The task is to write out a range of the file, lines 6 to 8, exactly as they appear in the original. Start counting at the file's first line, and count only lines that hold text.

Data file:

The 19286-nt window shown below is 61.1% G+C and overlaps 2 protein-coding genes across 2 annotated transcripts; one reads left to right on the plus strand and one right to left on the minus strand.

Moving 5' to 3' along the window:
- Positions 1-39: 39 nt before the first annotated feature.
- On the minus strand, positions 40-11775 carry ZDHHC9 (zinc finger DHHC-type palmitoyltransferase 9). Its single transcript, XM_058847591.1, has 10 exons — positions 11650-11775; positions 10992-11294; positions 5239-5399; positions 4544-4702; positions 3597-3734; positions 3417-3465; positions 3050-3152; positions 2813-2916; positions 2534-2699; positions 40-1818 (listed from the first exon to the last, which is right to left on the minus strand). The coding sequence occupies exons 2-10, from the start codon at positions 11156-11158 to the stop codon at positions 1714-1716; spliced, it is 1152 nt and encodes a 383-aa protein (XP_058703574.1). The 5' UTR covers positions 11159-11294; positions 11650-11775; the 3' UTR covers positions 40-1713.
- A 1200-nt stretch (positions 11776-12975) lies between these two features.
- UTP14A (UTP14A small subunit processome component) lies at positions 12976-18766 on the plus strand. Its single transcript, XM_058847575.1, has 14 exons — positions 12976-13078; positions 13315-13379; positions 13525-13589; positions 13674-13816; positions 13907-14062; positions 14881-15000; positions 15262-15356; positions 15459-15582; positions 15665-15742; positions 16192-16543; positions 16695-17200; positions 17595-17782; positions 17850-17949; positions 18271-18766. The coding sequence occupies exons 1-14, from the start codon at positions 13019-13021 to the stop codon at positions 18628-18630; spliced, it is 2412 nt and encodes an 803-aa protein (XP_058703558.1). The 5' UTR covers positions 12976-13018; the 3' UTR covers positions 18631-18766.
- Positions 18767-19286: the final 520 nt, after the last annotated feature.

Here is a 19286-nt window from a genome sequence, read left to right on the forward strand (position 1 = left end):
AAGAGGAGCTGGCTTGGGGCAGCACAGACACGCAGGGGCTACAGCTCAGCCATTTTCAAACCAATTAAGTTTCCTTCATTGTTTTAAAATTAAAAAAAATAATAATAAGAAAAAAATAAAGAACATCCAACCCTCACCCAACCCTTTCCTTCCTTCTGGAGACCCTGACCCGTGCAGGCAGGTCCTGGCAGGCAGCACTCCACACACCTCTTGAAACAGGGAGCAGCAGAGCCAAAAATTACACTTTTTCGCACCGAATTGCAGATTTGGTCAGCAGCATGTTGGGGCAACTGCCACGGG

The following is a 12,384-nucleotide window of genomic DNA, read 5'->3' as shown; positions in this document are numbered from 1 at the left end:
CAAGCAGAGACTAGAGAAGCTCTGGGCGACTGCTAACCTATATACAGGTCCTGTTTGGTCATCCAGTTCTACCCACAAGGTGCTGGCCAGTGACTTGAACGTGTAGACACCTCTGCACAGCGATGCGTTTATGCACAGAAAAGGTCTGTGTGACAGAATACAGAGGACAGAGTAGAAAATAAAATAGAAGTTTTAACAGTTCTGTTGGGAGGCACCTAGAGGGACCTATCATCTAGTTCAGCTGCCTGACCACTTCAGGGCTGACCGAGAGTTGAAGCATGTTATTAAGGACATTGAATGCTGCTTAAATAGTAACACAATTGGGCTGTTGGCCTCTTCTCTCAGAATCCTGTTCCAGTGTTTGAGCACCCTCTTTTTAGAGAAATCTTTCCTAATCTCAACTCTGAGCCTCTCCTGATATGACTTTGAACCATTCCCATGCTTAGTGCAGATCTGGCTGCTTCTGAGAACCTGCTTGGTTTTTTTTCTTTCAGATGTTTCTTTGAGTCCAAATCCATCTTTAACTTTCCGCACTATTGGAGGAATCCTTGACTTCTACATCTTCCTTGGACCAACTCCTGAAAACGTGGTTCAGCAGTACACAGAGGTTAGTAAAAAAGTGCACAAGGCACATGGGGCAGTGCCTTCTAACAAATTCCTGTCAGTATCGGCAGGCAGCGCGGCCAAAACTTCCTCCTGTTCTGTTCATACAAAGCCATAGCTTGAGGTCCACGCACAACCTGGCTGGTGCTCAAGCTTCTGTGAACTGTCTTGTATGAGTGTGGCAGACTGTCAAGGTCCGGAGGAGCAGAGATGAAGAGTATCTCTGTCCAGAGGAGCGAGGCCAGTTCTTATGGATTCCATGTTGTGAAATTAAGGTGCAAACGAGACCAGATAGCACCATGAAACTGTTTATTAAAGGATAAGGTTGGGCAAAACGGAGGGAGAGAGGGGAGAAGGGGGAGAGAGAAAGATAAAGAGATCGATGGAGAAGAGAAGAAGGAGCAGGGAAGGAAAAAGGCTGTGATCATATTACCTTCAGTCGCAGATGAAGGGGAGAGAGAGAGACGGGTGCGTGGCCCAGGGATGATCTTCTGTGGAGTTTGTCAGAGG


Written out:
- UTP14A (UTP14A small subunit processome component) lies at positions 12976-18766 on the plus strand. Its single transcript, XM_058847575.1, has 14 exons — positions 12976-13078; positions 13315-13379; positions 13525-13589; positions 13674-13816; positions 13907-14062; positions 14881-15000; positions 15262-15356; positions 15459-15582; positions 15665-15742; positions 16192-16543; positions 16695-17200; positions 17595-17782; positions 17850-17949; positions 18271-18766. The coding sequence occupies exons 1-14, from the start codon at positions 13019-13021 to the stop codon at positions 18628-18630; spliced, it is 2412 nt and encodes an 803-aa protein (XP_058703558.1). The 5' UTR covers positions 12976-13018; the 3' UTR covers positions 18631-18766.
- Positions 18767-19286: the final 520 nt, after the last annotated feature.

Here is a 19286-nt window from a genome sequence, read left to right on the forward strand (position 1 = left end):